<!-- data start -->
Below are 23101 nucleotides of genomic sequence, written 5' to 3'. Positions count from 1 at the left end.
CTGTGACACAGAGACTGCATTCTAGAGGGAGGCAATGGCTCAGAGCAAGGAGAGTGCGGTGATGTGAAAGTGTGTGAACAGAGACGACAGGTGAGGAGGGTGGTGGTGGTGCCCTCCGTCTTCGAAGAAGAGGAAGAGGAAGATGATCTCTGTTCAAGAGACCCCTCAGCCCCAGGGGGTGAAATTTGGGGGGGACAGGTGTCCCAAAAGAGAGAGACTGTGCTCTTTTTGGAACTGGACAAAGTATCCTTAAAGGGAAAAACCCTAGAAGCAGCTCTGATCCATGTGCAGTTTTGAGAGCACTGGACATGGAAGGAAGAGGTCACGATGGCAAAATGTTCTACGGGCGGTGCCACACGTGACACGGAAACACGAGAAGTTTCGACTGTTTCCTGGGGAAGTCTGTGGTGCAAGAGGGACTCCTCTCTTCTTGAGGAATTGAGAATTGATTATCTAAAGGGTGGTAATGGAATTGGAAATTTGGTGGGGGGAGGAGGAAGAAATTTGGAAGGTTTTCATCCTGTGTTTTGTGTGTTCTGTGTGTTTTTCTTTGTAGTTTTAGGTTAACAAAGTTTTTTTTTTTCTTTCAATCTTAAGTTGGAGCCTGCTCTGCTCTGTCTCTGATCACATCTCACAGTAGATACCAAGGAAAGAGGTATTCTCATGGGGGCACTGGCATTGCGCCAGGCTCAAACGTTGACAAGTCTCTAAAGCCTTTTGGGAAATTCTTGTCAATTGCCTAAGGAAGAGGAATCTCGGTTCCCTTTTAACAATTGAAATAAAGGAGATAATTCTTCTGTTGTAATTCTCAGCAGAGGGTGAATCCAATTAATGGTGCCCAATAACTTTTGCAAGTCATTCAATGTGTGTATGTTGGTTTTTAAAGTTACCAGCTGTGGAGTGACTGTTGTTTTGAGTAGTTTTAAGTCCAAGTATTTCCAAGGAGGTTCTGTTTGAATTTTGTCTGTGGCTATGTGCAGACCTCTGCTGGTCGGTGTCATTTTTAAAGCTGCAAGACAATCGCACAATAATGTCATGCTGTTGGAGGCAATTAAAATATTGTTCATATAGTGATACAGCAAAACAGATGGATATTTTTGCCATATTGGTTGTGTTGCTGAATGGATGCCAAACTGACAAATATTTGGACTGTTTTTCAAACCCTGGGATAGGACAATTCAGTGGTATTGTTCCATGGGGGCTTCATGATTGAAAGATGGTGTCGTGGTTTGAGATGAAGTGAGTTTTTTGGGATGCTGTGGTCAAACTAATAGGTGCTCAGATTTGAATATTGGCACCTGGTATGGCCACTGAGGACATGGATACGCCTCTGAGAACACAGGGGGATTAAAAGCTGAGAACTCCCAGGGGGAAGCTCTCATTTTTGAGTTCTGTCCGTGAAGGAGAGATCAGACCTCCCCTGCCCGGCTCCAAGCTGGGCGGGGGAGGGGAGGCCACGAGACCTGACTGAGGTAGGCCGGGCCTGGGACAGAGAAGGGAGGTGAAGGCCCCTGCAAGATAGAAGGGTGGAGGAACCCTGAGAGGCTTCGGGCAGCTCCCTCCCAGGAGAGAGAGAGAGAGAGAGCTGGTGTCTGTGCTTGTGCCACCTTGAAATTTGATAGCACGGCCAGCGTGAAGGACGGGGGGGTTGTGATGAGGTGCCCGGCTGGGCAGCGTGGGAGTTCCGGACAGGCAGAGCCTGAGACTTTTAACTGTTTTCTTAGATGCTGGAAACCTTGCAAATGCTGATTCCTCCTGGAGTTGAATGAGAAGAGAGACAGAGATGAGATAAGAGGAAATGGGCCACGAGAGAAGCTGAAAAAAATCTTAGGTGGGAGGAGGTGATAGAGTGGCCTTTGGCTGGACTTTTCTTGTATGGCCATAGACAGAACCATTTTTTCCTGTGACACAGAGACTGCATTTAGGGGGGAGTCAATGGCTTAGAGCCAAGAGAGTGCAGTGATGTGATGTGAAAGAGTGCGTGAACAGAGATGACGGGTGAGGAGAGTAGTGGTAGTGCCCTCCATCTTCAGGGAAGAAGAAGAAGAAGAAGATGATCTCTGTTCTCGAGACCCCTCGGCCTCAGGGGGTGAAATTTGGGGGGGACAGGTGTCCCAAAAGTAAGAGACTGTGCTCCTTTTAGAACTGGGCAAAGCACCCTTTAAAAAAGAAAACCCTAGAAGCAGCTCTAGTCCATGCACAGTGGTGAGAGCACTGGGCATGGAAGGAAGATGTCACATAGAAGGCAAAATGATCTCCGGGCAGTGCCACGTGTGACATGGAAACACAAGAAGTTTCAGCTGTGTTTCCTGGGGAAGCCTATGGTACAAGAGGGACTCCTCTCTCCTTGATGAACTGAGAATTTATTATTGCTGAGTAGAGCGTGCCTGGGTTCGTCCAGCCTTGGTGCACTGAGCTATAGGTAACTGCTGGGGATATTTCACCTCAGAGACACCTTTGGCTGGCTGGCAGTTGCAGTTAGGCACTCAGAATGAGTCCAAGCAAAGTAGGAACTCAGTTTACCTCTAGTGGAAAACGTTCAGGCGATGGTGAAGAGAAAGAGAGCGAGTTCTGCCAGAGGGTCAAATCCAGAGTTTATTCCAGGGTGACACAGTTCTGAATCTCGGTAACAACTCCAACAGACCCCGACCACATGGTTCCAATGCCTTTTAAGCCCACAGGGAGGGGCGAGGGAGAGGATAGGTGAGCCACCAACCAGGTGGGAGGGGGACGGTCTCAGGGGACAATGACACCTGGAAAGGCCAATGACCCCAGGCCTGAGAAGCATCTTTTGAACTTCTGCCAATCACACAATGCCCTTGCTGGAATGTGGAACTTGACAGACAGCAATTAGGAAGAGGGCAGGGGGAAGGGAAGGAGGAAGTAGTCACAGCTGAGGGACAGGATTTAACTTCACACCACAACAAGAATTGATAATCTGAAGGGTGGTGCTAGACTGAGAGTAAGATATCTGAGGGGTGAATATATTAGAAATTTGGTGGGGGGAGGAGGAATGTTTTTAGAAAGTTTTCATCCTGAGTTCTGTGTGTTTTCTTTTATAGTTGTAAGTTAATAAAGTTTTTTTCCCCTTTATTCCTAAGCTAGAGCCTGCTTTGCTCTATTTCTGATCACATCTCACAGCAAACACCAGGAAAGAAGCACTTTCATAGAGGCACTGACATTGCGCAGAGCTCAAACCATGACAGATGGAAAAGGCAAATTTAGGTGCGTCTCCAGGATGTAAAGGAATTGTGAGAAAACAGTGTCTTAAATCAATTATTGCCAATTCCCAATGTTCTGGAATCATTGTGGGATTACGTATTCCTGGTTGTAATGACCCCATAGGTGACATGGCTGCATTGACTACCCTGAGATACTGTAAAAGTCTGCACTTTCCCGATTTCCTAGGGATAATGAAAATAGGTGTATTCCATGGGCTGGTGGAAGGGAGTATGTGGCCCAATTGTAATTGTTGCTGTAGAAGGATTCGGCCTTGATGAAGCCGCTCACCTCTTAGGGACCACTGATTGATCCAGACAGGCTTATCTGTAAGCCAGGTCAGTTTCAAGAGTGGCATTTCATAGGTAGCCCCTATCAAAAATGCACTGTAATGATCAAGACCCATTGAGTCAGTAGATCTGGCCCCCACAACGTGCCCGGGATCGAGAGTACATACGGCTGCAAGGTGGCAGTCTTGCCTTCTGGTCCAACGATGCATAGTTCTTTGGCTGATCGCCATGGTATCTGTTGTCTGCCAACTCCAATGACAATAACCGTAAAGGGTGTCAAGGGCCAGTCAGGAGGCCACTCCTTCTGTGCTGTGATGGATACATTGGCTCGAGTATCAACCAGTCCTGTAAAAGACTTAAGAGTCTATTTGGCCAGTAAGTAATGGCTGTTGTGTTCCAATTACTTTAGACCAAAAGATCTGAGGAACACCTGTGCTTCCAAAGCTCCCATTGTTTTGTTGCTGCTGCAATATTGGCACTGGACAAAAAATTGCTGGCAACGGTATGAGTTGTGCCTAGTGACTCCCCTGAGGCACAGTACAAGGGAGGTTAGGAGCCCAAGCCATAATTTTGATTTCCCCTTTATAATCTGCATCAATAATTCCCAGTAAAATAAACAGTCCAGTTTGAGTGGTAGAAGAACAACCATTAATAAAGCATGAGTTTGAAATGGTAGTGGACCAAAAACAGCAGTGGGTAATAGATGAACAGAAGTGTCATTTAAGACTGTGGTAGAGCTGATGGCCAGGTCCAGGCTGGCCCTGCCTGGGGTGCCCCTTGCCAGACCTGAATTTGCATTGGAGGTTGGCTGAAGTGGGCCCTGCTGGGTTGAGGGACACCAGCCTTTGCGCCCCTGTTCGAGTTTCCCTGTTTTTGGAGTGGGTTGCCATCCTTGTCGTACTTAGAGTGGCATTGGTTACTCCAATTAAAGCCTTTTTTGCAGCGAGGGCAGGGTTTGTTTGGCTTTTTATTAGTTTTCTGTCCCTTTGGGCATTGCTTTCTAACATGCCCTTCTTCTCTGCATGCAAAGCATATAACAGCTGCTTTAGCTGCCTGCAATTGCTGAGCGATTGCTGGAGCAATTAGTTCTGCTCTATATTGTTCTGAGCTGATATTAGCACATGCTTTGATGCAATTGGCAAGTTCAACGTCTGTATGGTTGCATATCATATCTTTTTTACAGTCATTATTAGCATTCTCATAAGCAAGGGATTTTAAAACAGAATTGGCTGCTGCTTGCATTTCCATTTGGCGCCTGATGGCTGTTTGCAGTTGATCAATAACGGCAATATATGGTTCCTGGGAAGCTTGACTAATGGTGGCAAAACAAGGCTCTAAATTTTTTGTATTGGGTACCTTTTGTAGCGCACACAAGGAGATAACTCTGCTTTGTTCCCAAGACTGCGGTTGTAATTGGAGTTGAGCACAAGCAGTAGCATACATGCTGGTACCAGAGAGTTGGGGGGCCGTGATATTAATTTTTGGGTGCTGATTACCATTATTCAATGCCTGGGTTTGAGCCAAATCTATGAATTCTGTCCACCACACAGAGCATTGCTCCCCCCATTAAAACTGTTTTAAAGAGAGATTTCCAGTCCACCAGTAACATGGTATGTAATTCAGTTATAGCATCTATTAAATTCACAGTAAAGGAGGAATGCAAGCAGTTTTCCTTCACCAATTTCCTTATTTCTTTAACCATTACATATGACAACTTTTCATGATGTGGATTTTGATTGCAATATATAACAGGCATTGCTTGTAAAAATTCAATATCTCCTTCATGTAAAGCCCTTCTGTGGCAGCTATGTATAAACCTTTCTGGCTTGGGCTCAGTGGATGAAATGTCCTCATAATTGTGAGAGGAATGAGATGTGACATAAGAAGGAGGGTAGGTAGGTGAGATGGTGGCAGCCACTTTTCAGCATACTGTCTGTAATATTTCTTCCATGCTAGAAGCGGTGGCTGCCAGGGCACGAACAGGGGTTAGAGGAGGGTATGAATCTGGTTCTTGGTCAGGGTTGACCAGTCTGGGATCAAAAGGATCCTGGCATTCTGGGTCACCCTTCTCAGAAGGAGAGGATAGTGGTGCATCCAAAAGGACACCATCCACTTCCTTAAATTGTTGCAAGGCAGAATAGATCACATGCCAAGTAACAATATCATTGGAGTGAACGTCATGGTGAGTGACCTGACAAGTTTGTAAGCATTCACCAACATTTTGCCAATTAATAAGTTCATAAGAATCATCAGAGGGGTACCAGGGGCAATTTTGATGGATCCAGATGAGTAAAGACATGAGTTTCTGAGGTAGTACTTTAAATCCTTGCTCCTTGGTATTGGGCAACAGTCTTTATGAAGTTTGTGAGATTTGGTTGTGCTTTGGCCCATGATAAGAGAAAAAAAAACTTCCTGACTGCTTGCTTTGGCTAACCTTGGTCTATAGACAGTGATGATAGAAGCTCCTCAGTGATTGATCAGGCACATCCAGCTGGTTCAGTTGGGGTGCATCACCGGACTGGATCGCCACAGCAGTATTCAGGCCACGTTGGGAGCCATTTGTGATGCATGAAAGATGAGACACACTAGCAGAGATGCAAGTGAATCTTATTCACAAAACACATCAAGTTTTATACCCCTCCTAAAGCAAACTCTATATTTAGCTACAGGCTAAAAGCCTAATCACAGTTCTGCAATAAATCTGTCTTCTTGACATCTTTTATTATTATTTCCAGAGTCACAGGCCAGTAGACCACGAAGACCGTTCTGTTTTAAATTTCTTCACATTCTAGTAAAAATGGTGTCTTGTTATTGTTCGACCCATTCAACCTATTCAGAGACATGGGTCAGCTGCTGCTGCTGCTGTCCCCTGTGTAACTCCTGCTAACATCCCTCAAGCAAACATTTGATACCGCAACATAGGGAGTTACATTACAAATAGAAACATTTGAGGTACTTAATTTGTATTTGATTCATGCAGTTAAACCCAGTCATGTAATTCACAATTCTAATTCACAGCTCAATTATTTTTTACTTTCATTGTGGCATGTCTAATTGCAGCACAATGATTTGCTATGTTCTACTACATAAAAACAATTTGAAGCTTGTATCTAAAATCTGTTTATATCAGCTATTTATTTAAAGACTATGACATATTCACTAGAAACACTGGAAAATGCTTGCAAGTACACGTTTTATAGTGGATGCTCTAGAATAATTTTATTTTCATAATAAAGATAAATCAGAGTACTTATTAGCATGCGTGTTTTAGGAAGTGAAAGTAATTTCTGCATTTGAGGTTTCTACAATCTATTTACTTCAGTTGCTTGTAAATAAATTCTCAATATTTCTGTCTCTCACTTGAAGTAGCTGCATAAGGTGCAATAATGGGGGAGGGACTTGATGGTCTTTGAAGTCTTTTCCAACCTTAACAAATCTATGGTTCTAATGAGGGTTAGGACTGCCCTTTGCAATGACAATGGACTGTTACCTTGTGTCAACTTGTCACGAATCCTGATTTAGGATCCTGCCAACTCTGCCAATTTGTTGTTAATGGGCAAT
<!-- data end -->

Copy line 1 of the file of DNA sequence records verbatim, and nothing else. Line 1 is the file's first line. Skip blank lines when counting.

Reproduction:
Below are 23101 nucleotides of genomic sequence, written 5' to 3'. Positions count from 1 at the left end.